Reverting To Your Maiden Name
Your maiden name can be resumed at any time no matter if you are separated, divorced or even happily married. If you decide to revert to your prior name you're not required to give a reason.
What paperwork will I need?
You simply need to prove the link between your married and prior name. Generally speaking, you should show proof of your birth name in Canada, such as your birth certificate. If you were born abroad you should provide your citizenship certificate. You also need to show proof of your married name, so you can show your Canadian marriage certificate or court issued divorce order. Most foreign marriage certificates are accepted if you were married abroad.
If you have been married more than once you may need to show multiple marriage certificates to prove the link between all prior names. All documents should be issued by a government body such as the Vital Statistics office, a court or foreign government body. If you have lost Canadian marriage or birth certificates apply for a replacement at your provincial Vital Statistics office.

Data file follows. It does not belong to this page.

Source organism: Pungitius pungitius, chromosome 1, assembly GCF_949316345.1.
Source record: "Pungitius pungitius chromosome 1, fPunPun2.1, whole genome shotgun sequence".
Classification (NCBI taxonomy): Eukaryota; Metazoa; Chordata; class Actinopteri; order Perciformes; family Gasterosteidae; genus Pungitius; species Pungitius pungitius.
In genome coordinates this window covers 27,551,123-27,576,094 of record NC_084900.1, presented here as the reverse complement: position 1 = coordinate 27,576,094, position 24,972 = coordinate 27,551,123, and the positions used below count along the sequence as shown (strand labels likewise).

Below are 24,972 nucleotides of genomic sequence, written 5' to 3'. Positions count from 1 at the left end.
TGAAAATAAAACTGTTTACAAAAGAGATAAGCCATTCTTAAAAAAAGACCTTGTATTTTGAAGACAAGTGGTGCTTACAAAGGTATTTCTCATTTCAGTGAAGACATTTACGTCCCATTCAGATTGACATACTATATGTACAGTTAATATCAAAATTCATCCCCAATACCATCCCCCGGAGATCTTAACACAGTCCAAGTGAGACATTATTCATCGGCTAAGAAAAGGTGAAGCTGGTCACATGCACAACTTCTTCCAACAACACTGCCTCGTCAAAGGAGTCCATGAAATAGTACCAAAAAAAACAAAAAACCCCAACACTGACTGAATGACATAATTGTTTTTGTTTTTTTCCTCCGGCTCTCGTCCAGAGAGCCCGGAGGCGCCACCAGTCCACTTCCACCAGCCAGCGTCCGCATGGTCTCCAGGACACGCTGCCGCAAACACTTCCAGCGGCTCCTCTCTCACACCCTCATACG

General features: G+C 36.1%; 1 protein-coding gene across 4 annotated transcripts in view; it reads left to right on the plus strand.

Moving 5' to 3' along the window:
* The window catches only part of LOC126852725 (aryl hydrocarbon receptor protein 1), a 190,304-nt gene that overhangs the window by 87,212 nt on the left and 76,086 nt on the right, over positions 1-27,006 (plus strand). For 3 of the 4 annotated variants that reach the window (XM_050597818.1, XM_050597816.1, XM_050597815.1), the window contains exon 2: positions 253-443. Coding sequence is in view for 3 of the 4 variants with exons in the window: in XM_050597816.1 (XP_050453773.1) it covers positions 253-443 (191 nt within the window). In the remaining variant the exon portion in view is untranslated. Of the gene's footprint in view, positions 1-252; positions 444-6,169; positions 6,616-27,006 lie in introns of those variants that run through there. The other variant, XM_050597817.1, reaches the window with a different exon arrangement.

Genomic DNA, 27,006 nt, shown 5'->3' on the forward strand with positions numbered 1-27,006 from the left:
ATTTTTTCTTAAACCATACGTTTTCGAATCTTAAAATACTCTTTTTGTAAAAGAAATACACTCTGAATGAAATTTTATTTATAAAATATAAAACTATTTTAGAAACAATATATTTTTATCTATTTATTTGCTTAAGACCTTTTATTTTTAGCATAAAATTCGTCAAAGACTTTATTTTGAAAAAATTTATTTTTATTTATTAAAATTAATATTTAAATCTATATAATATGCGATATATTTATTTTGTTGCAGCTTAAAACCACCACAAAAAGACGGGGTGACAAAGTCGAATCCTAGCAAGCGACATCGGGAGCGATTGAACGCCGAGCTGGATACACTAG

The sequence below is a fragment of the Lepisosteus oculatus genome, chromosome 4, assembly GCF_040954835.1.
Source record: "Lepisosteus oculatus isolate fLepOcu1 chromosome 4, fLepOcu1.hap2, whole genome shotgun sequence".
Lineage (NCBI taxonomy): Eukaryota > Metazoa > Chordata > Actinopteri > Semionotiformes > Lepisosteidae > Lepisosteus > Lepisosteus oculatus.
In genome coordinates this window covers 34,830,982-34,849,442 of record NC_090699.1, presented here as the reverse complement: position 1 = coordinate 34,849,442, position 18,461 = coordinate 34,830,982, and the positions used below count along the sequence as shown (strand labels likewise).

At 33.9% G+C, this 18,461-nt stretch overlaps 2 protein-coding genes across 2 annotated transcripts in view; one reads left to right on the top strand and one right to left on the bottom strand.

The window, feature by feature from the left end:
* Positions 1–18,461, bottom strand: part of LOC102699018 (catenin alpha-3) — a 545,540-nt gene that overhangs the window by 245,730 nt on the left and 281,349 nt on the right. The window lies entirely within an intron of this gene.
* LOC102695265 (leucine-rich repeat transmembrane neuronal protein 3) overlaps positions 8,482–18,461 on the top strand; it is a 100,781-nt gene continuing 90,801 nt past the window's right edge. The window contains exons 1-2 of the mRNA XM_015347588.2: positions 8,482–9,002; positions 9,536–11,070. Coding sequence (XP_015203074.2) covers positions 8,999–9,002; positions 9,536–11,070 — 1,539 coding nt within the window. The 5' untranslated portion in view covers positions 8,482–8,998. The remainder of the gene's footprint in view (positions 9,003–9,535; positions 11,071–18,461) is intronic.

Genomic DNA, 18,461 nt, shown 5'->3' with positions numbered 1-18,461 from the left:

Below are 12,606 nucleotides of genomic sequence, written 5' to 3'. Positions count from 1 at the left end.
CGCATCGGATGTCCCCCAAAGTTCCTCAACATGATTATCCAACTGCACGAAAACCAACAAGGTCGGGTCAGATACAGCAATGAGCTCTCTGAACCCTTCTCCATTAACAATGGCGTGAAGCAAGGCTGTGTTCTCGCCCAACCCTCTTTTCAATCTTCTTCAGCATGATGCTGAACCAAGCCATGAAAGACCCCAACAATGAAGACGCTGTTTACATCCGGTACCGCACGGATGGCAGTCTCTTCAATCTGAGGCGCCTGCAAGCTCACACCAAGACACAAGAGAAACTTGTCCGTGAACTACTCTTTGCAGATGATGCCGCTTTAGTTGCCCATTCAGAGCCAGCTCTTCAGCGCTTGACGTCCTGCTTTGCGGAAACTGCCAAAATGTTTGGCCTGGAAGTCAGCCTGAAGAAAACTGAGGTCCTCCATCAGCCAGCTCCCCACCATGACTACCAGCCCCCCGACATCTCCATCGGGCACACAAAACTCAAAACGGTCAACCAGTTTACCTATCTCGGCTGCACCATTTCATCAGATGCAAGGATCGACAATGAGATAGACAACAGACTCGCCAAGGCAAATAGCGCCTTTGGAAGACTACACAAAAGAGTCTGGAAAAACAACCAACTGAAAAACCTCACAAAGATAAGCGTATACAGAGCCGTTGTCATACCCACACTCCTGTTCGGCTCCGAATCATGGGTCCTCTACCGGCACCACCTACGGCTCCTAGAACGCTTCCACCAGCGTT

What challenges might I encounter?
Some organisations may ask for a divorce certificate as this makes the task of proving your name easier. We always recommend you challenge this advice as by law you are entitled to be known by your maiden name without being divorced.
You shouldn't encounter any issues when updating your drivers licence and/or passport, so do this first, then present your updated government issued photo ID together with your birth and marriage certificate and you will encounter less resistance.
How do I update ID and accounts?
Once you have the necessary certificates, click below to get all the name change procedures for virtually all the companies where you need to change names. We'll provide all the information needed, plus any paperwork.
You can also edit letters before sending them out to companies. We suggest editing your letters to include a comment such as 'Please find enclosed a copy of my updated drivers licence, together with my birth and marriage certificates which clearly show my legal right to be known by my prior name.'